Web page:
Q & A — March 2005
By Capt. Ken Kreisler
| Causes for cutlass-bearing wear, starter troubles, and more.
What are the causes of cutlass bearing wear and failure? J.A., via e-mail
Cutlass-bearing wear is typically related to prop-shaft speed; the faster the shaft, the faster the wear. On boats with slow-turning propellers, cutlass-bearing life can range to four years and/or 1,000 hours. Regardless of the kind of boat you have, however, your cutlass bearing will eventually wear out, so regular inspection should be part of your maintenance regimen. If you’re constantly tightening the prop-shaft nut to reduce water flow, your bearing is probably at the end of its life. If you let a worn bearing go too long and the shaft has already been scored, you’re looking at perhaps replacing the shaft as well, a considerable added expense.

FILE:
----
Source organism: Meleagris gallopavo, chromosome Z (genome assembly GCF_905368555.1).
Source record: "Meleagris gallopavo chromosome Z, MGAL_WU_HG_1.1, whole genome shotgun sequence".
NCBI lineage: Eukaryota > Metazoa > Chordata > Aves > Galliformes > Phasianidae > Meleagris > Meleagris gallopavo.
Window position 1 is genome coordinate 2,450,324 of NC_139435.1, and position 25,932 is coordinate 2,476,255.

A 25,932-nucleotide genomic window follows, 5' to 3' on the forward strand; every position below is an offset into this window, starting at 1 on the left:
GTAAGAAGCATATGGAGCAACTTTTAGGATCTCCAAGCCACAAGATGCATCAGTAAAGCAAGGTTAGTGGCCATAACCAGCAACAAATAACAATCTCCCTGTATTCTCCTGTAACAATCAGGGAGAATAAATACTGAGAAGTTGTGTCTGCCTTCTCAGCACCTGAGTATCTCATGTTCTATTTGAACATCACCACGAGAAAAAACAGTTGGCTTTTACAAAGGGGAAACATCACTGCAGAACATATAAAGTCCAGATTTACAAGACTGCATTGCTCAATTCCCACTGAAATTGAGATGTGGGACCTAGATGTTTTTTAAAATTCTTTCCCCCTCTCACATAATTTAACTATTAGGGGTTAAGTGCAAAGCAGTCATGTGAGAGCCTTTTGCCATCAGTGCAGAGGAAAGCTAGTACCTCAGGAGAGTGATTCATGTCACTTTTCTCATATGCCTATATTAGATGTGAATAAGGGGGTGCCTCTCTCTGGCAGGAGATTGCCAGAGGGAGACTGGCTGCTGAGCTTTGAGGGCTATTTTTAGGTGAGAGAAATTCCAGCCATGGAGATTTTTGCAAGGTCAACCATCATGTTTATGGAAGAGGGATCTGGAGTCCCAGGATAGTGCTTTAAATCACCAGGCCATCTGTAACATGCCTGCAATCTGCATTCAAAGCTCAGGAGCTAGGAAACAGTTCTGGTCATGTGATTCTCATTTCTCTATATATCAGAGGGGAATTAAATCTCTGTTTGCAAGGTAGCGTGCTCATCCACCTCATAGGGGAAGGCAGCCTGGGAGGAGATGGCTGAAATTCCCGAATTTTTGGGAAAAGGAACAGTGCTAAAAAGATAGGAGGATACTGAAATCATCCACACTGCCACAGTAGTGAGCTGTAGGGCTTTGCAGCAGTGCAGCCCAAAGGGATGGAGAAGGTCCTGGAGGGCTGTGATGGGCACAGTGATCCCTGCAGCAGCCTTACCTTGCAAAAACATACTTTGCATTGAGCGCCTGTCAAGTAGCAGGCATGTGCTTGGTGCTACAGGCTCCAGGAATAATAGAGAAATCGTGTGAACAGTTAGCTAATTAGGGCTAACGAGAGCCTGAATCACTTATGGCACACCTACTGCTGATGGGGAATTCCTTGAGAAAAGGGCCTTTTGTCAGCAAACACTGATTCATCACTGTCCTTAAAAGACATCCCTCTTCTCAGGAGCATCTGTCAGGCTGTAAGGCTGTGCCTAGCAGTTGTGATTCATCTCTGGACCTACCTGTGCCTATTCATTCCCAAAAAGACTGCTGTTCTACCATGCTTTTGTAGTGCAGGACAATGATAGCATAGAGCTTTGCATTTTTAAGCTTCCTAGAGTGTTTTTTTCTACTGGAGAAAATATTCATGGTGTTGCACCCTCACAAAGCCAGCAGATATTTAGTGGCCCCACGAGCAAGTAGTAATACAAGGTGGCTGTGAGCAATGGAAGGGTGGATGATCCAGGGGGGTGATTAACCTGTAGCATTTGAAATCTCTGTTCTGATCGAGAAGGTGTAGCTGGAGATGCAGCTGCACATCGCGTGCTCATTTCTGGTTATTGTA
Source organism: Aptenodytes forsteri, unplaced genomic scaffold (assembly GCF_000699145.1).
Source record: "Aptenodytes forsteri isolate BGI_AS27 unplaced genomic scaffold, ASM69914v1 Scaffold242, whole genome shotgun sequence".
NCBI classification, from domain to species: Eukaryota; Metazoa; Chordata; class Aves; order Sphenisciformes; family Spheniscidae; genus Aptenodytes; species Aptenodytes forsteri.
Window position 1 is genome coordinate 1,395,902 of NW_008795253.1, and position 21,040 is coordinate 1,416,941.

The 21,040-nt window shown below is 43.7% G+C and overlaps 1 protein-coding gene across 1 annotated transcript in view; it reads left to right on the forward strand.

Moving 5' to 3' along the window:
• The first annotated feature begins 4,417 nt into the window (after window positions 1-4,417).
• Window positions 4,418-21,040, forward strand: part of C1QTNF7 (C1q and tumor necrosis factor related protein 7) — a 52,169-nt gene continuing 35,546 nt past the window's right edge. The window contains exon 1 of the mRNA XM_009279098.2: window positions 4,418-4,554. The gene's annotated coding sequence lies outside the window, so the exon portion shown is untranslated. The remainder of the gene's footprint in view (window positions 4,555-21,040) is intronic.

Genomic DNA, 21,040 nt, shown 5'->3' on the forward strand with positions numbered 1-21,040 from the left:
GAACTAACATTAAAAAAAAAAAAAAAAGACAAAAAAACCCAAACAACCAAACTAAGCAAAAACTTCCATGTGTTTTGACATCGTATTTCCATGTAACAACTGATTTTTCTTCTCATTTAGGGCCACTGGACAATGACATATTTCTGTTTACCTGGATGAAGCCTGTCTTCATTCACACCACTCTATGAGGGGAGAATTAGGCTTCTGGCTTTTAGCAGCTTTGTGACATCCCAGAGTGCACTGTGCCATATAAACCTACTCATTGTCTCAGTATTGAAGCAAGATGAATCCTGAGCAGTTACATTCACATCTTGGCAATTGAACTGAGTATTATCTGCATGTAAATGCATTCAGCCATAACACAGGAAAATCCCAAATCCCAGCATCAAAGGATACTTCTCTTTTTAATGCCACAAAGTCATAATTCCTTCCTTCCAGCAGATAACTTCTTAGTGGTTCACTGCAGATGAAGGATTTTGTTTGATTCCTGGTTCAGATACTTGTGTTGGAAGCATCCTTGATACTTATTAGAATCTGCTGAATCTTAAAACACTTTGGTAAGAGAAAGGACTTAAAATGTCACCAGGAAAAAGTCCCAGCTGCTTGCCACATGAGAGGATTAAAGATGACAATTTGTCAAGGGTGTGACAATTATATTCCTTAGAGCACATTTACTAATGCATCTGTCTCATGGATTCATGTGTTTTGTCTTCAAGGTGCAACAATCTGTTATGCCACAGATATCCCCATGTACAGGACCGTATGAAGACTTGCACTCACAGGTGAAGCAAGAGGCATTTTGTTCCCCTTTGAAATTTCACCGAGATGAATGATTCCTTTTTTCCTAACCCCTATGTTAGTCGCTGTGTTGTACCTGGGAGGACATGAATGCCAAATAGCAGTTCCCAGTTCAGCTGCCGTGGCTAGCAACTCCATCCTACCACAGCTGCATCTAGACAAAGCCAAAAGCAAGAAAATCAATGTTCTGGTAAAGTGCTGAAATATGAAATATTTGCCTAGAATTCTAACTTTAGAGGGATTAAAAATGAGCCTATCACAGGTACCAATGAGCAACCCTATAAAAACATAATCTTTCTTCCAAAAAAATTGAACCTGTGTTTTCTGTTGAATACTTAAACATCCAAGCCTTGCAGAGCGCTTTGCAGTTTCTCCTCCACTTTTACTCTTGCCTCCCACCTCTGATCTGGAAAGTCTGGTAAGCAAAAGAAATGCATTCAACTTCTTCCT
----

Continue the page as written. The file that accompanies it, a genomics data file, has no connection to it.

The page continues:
My starter turns but will not start my gasoline-powered inboard. Before I call in a mechanic, is there anything I can do? R.V., via e-mail
Defective or corroded wiring may also be at fault. Make sure all battery-cable ends are free of corrosion, all connections are secure, and all insulation is intact. In addition, make sure the wir-ing is of the proper gauge to handle the load.
If after all this it’s still a no-go, you most likely have a bad starter motor that is drawing too many amps. Either remove the motor yourself and take it in to be bench-checked or let your mechanic handle the job.
This article originally appeared in the February 2005 issue of Power & Motoryacht magazine.